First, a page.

John Davidson


City: New York
Venue: Webster Hall
Date: 2003-12-16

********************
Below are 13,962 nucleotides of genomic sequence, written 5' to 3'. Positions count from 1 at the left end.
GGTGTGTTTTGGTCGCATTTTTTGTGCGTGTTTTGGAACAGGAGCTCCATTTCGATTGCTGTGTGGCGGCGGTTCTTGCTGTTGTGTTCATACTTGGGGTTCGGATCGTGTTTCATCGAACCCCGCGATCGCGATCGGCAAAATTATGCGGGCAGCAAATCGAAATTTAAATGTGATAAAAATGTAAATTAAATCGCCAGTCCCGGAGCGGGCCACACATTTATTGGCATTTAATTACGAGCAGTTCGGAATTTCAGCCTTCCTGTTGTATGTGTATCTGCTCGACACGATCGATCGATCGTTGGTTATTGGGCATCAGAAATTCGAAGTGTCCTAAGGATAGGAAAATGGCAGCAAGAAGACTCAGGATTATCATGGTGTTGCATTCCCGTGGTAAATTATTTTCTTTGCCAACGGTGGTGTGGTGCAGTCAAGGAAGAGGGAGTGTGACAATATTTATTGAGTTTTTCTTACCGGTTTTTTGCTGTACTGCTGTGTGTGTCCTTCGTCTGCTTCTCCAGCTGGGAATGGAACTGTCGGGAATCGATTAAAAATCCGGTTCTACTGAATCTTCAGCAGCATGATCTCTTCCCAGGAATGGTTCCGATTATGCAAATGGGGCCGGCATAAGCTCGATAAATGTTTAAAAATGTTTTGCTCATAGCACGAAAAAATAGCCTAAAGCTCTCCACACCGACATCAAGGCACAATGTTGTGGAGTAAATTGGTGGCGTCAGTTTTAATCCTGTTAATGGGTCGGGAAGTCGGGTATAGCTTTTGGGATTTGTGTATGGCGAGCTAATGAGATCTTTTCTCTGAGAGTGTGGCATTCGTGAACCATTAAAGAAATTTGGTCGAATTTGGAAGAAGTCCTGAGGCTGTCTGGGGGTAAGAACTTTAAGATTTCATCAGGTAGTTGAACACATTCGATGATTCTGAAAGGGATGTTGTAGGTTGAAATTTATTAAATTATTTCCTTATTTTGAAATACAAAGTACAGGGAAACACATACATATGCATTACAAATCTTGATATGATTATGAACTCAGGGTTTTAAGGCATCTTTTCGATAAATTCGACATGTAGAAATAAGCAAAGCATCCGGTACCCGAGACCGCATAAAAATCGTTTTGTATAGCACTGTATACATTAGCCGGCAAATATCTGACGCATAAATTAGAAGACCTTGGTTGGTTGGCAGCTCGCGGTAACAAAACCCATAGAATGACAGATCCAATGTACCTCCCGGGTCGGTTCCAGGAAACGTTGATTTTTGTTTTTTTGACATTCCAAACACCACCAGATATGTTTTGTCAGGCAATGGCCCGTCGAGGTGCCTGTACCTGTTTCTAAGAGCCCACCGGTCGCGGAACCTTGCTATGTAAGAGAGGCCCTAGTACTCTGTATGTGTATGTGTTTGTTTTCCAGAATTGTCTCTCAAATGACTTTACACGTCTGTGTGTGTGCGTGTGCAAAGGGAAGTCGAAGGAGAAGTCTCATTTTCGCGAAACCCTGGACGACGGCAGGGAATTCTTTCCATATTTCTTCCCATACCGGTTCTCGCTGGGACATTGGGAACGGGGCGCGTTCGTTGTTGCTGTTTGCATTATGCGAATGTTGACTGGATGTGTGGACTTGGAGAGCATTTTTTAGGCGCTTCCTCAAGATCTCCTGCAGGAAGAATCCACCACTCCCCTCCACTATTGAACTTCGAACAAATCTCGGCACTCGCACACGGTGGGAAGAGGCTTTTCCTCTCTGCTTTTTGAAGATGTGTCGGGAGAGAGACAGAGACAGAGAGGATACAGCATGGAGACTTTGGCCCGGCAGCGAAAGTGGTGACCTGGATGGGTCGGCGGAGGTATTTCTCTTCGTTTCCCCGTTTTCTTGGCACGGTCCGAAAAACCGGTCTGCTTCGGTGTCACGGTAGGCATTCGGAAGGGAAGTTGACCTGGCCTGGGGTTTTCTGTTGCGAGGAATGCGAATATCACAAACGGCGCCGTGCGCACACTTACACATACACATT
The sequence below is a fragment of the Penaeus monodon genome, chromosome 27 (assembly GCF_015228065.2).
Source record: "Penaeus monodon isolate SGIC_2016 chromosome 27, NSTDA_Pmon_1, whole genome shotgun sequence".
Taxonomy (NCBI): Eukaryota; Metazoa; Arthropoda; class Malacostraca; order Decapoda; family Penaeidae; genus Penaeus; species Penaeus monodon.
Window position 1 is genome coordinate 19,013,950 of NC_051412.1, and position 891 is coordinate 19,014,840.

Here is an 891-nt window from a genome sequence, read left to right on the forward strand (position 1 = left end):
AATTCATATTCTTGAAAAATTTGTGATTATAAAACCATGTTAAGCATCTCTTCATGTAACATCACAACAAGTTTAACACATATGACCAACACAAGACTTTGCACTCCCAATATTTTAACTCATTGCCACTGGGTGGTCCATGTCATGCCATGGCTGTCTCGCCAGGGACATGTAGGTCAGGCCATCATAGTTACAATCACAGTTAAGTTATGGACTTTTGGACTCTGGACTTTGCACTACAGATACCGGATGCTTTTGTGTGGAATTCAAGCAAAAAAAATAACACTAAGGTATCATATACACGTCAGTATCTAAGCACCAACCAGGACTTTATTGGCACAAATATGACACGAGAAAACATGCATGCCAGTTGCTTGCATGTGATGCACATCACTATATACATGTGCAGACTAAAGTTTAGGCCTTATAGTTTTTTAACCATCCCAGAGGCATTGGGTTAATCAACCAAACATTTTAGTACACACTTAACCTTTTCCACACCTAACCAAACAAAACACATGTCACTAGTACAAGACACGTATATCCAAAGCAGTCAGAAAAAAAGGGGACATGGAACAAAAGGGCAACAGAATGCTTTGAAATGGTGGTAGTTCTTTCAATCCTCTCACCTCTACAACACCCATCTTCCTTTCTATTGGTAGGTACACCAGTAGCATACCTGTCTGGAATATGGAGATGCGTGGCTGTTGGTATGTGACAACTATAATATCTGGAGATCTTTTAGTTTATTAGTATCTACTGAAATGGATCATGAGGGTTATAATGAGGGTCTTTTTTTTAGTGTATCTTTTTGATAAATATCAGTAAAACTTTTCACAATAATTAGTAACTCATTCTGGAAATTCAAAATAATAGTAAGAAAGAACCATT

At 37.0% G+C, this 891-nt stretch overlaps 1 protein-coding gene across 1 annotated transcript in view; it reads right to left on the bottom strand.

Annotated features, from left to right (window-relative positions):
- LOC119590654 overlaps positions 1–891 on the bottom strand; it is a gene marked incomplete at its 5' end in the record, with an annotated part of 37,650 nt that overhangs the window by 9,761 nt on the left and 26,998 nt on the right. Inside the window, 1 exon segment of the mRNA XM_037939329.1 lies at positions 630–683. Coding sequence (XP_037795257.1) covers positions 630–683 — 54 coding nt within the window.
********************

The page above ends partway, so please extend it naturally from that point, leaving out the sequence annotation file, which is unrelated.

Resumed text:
The current fad for all things New York New Wave has come to us via the NYC "hipster" scene, a scene defined by self-absorption and lacking in any discernible self-deprecation or wit. Stellastarr*, with their punchy Eighties-influenced pop-rock, fit the current New York zeitgeist, but are distinguishable from their arched-pose posse of peers, first by a refusal to take themselves too seriously, and second, by the sweet beat of their sound. While others out there are caught up in being a "rock band", Stellastarr* are out there rocking. Stellastarr* have set their path through a now traditional art-school route. The band members met at Brooklyn's Pratt Institute, and singer/guitarist Shawn Christensen apparently identifies first as a painter, and only then as a musician. It's questionable how long that's likely to last beyond the opening round of publicity, but for now at least, it provides the band with a certain definition. Unsurprisingly perhaps, they have already made a significant splash in England, where the art-school tradition, emanating from Syd Barrett, and traveling on through Roxy Music, seems to continue forever on. In a world where shorter distance exists between artsy urban enclaves, word travels faster. Having toured the U.K. this fall, first in support of Jane's Addiction and then with a headline tour of their own, this is already a tight unit. The group members offer separate and distinct personalities, and recall influences and references so peculiar and unalike that they will likely grow into nothing but themselves. At Webster Hall, Stellastarr* finished a brief U.S. tour in support of Placebo, and one can only imagine that most bands in Placebo's position would have long ago taken the opportunity to unplug several amps during the warm-up set, hoping to muster enough power of their own to erase recollection of the dynamism that just preceded them. Certainly it didn't happen on this occasion. Stellastarr* left the headline band looking very much a marginal attraction, displaying more power, a broader range of material, and a more considered focus during their set. Placebo aren't entirely without worthwhile material themselves, but in the wake of the opening band, their music appeared one dimensional, and the distracting cabaret histrionics of bass player Stefan Olsdal brought Stellastarr*'s pointed focus on songs into sharp relief. As is required, Christensen is the most keenly stylized group member. Tall, dark and fine-featured, he recalls Stuart Adamson of Big Country, although the unkind might see a bouffant that need no more resemble the winged flight of A Flock of Seagulls' Michael Score than it already does; in spite of which, Christensen portrays a natural confidence and swagger, along with an assurance that seems to emerge from a knowledge or intelligence informed outside of his position as front man of a rock band. In contrast, guitarist Michael Jurin's stage presence is somewhat fey, but belied by the intensity of his playing. More than any other member of the group, you picture Jurin holed up in a bedsit apartment, strumming chords 'til his fingers bleed. Bassist Amanda Tannen occupies the other wing, and the obvious comparison to draw is with Tina Weymouth of Talking Heads. Petite, blonde, female -- except, of course, that is too easy. Trouble lies in recognizing gender, but there's undeniable power in the likes of Weymouth, Gail Ann Dorsey and Me'shell Ndegeocello, women diminutive in stature but huge on talent, wrestling sounds from instruments as big as themselves. Drummer Arthur Kremer completes the quartet, reminding me of a saying in soccer, that you have to be crazy to be a goalkeeper; the same notion is widely held to be true about drummers, and Kremer brings to the band a needed thrashing presence, a crazed shirtless punk with rock 'n' roll shades and a Sellastarr* asterisk plastered across his bare chest in electric tape. Despite such an odd assortment of comparisons -- in addition to Big Country, and Talking Heads, throw in the vocals of the Cure's Robert Smith -- in spirit at least, Stellastarr* remind me most of Blondie. I have yet to quite fathom out why this is, except that possibly it's related to a splendid series of three-minute power pop performances? The larger point, however, is this: these comparisons bear almost no relation to one another, and more clearly suggest the breeding of an individualized vision. On this occasion, the band opened with their current single, "In The Walls", and played the majority of their eponymous debut album, all the way to the ending, defiantly happy bounce of "Pulp Song". The recipe itself is simple to observe, if harder to execute: write good songs, know how to play them, and do so. On this evidence at least, Stellastarr* are on their way.
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